“I don’t want to say we are victims. We are victims in many ways, but mostly we’re freedom fighters and just people who want to live in freedom and peace and equality.”
This was what 12-year-old Palestinian activist and the world’s youngest journalist, Janna Jihad, said as she explained that she believed her generation would “make a change and free Palestine”.
Speaking on Thursday at a discussion hosted by the Institute for the Advancement of Journalism in Johannesburg, Jihad said she wanted every child to be able to live their childhood.
“Let every child live in peace, live in love, live in equality. Let every child know what a childhood means,” she said.
Jihad began her journalism career when she was seven years old after she saw that nobody was reporting on her West Bank village of Nabi Saleh.
“I saw there were not enough journalists to cover things that happen in Nabi Saleh – like when my friend Mustapha had been killed and my uncle Rushdie had been killed.
“A lot of things started to happen and the world didn’t know about it ... so I wanted to cover everything that happens with us as Palestinian children living under occupation and to send our message to the world.”
She would like to work for CNN or Fox News one day so that she can “show the truth, because they do not show the truth”.
“Or I can make my own channel – JNN News,” she laughed.
Jihad is also an ambassador for 2 Suns Shamsaan, an initiative which aims to capture the voices of children.
“Shamsaan in Arabic means two suns,” Jihad explained. “We tried to make a platform for Palestinian children to send their message to other people in the world,” Jihad said.
The idea came from the drawing of a 5-year-old Palestinian child who was recovering in hospital for almost a year after his family home was attacked by Israeli settlers, 2 Suns Shamsaan founder Nadia Meer said.
The settlers petrol-bombed the home in the middle of the night, killing the boy’s parents and his 18-month-old baby brother.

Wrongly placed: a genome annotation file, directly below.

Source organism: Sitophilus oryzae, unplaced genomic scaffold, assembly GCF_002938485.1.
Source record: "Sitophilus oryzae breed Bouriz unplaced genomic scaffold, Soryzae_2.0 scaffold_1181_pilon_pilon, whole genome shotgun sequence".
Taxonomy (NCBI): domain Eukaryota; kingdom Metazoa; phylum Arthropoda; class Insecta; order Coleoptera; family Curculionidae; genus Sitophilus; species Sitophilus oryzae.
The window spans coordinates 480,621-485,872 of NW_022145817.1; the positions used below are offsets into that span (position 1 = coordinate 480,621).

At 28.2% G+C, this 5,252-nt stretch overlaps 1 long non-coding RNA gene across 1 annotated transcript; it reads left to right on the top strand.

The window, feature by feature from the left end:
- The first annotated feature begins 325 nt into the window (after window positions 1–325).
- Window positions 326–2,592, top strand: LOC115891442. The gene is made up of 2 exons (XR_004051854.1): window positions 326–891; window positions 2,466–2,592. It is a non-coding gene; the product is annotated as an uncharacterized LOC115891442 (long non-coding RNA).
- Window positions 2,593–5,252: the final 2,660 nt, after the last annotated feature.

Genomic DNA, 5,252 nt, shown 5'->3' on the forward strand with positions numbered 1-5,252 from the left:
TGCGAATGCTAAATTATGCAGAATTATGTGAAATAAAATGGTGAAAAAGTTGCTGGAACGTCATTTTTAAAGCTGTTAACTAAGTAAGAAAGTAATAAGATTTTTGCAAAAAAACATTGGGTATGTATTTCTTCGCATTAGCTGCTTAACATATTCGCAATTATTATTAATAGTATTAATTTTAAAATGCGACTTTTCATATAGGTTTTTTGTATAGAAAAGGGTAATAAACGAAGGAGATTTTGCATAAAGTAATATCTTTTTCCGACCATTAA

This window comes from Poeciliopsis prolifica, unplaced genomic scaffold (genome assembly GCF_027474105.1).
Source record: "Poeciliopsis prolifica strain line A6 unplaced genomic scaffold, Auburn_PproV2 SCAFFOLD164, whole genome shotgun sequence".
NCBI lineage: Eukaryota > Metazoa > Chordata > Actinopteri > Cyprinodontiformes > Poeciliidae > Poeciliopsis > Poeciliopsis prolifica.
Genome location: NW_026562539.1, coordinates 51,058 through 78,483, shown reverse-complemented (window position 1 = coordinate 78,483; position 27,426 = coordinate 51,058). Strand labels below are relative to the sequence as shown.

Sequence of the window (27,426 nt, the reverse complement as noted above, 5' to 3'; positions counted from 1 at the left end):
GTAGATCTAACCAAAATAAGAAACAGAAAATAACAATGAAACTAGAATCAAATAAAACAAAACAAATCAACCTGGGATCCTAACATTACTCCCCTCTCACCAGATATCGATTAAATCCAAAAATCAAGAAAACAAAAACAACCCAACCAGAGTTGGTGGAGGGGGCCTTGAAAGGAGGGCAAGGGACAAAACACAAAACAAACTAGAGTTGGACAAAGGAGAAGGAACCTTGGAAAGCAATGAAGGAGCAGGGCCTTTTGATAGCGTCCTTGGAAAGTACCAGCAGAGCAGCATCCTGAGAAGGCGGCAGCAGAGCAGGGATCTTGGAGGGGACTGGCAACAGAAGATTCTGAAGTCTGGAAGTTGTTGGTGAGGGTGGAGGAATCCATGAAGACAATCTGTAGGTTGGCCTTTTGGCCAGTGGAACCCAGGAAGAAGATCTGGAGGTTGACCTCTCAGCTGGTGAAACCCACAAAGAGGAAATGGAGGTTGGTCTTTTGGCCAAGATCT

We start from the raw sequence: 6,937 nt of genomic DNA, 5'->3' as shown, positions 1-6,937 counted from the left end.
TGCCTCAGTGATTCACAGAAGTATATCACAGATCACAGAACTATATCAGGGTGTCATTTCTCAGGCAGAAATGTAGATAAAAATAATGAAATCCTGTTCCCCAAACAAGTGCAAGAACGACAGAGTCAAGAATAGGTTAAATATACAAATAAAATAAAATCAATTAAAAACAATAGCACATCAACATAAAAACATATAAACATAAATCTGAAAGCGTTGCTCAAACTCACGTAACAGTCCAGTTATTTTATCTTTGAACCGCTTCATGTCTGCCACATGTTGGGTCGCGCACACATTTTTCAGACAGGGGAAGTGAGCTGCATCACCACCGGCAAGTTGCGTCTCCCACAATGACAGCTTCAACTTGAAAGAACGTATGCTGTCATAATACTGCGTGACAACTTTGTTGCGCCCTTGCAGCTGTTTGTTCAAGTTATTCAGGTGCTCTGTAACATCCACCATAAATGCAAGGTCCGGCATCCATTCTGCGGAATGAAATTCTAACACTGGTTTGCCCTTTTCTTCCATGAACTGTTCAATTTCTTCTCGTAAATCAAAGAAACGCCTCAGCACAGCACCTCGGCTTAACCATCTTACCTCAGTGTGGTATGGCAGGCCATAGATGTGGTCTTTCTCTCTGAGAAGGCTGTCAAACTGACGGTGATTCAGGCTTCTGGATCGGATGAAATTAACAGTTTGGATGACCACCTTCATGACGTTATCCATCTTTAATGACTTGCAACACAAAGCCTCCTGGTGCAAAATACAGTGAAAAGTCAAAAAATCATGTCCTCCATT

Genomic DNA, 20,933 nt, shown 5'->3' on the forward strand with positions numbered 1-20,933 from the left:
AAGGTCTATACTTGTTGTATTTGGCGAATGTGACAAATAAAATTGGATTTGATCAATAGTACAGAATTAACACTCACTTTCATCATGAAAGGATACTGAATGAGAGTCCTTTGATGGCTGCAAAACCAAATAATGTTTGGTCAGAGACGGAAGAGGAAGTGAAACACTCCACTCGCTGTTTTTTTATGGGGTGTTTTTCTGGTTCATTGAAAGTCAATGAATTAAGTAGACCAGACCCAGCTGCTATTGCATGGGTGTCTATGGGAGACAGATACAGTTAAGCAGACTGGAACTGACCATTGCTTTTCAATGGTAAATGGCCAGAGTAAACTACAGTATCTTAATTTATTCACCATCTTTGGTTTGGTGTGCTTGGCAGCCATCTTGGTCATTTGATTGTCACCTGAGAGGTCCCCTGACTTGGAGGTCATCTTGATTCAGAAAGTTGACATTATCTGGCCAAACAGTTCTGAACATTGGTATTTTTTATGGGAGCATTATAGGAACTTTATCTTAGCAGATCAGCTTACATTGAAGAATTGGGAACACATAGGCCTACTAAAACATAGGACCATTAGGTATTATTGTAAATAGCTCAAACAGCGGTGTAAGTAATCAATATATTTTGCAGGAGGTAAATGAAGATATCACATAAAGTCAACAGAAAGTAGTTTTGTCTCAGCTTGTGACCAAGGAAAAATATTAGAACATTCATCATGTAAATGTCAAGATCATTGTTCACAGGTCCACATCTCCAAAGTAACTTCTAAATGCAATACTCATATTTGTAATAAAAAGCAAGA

“This child did a drawing of two suns in the sky. When he was asked why, he just said ‘I want the world to be extra sunny and bright’,” Meer said.
“Generally a sun to a child is a life force. This clearly stood for the two parents that are now missing.”
Meer said 2 Suns Shamsaan was also working on a child prisoner campaign as there are currently almost 400 children in jail.
Jihad said life under Israeli occupation was extremely tough.
“There are lots of difficulties like seeing people getting killed in front of you, getting injured, getting arrested, and issues like child prisoners ... It’s a very hard life living under occupation.”
Even getting to school can turn into a nightmare. Jihad’s school is about 25 minutes from her home, but with the Israeli army’s checkpoints, the journey can take three hours.
Jihad’s mother, Nawal Tamimi, said she was afraid for her daughter’s safety but she supported her.
“For me Janna is a baby, but I am going to support her. I am really proud of her,” she said.
But Tamimi was also worried about Jihad being arrested now that she was 12-years-old and viewed as an adult by the Israeli army.
Jihad’s cousin, 17-year-old Ahed Tamimi, was arrested in December last year for slapping a soldier outside her home. She was sentenced to eight months in prison and will be released on July 29.
“Ahed is my cousin and my best friend,” Jihad said.
“She was arrested for trying to defend her home and not letting soldiers come into her home and shoot [gas] cannisters at children who were playing.”
Despite the difficulties she faced, Jihad firmly believes there will be peace in Palestine.
“We can live together ... under one government, one law, with the same equal rights,” she said.
And to those who believe that Israel was not an apartheid state and that the Palestinians were the problem, Jihad had this message: “You’re welcome to come to Palestine and see for yourself.”